|M.Sc Student||Aaron Alt|
|Subject||Ozone Scavengers as Novel Drug Candidates for the Treatment|
of Asthma and other Inflammatory Diseases
|Department||Department of Chemistry||Supervisor||Professor Emeritus Keinan Ehud|
The assumption that ozone is not only a strong oxidant, but also an important inflammatory mediator, is heavily supported by the ample literature on the pulmonary toxicity and biological effects of environmental ozone and by the recent discovery that antibodies, human neutrophils, and inflammatory lesions catalyze the formation of ozone in vivo.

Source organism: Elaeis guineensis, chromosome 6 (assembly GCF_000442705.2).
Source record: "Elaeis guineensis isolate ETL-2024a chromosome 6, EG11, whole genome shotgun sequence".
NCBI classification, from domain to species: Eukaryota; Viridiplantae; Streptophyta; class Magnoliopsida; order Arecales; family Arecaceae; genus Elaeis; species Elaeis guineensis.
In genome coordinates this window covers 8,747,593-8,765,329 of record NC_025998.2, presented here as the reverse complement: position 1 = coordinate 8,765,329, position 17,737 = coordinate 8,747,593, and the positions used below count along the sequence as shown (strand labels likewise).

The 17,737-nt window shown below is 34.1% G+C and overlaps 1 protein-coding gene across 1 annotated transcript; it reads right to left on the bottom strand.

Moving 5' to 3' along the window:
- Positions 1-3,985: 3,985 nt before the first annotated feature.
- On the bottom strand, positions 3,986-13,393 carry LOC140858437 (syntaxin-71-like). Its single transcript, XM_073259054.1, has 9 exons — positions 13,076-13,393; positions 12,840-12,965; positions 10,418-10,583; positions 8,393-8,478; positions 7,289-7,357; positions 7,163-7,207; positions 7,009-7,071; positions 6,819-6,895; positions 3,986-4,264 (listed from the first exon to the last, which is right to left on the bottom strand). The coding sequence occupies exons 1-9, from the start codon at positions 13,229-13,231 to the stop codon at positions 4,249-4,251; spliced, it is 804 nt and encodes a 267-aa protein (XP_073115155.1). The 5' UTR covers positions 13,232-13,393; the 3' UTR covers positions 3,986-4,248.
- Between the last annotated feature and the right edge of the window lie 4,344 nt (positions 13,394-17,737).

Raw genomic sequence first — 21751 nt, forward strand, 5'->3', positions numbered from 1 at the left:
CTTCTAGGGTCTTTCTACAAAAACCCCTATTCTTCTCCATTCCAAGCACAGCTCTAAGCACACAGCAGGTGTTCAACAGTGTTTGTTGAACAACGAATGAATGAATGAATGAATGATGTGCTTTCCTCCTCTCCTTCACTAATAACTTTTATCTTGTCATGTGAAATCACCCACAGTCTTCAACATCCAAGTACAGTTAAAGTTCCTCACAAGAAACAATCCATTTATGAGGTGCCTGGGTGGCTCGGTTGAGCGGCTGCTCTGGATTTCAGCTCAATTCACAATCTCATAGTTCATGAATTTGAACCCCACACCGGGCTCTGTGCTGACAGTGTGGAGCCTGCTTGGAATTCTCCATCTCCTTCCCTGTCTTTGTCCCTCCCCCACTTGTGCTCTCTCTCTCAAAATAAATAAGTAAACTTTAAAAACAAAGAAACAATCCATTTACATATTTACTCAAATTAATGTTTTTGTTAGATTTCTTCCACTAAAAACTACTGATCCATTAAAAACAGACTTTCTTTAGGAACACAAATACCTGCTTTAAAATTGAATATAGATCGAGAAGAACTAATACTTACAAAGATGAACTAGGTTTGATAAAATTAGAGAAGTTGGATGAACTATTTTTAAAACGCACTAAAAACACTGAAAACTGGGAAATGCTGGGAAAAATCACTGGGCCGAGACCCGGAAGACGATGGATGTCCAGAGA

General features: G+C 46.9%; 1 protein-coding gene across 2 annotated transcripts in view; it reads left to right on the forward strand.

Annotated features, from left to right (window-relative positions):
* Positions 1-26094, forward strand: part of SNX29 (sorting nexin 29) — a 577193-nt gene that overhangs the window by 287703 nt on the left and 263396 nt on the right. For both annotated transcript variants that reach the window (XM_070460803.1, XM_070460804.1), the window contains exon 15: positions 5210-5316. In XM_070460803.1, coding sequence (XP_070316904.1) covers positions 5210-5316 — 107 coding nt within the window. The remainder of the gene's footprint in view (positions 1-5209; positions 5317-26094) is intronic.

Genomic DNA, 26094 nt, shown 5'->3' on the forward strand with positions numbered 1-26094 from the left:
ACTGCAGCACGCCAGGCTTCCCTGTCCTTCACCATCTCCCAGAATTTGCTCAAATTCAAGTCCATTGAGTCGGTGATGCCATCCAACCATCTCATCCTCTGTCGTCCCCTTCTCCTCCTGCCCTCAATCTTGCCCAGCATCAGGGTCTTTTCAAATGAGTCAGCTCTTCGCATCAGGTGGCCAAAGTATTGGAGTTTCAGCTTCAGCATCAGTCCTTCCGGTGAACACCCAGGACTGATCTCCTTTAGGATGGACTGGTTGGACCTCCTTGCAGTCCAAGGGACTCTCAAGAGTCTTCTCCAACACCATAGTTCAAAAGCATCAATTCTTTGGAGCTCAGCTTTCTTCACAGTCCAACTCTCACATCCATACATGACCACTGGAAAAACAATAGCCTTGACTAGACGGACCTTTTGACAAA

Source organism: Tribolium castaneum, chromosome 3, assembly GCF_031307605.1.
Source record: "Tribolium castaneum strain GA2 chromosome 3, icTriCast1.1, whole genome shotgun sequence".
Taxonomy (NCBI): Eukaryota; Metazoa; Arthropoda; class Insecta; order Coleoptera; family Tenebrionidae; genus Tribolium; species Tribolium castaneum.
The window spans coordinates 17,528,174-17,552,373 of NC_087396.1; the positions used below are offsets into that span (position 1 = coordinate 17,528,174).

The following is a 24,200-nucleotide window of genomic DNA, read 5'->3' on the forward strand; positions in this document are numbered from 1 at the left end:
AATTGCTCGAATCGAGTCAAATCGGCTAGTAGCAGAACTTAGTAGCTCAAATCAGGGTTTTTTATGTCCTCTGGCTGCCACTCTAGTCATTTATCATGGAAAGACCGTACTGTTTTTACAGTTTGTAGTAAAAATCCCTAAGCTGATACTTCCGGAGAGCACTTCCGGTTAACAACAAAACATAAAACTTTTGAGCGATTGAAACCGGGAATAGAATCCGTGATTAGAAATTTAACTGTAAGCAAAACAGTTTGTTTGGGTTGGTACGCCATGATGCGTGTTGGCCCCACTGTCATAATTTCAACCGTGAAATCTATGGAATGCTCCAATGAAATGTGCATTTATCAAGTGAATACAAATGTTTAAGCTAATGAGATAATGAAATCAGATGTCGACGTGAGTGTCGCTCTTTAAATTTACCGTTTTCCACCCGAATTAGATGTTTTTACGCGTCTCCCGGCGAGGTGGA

Asthma is a chronic inflammatory disease of the airways that has become a significant public health burden. Both hereditary and environmental factors, including allergens, viruses and irritants, are involved in the onset of asthma and in its inflammatory exacerbations. The cause of asthma remains unknown; however, recurrent acute and chronic inflammation has become the dominant hypothesis explaining the abnormal behavior of the airways. We hypothesized that the pulmonary inflammation in asthma involves a vicious circle of ozone production and recruitment of white blood cells, which produce more ozone. Accordingly, we predicted that electron-rich olefins, which are known ozone scavengers, could be used for prophylactic treatment of asthma. In particular, volatile, unsaturated monoterpenes, could saturate the pulmonary membranes and thereby equip the airways with local chemical protection against either exogenous or endogenous ozone. Using a sensitized rat model we support this hypothesis. Examination of the pulmonary function of sensitized rats that inhaled either limonene (unsaturated, ozone scavenger) or eucalyptol (saturated, inert to ozone) showed that limonene inhalation significantly prevents bronchial obstruction while eucalyptol inhalation does not cause any effect. The anti-inflammatory effect of limonene was also evident from pathological parameters, such as diminished peribronchiolar and perivascular inflammatory infiltrates.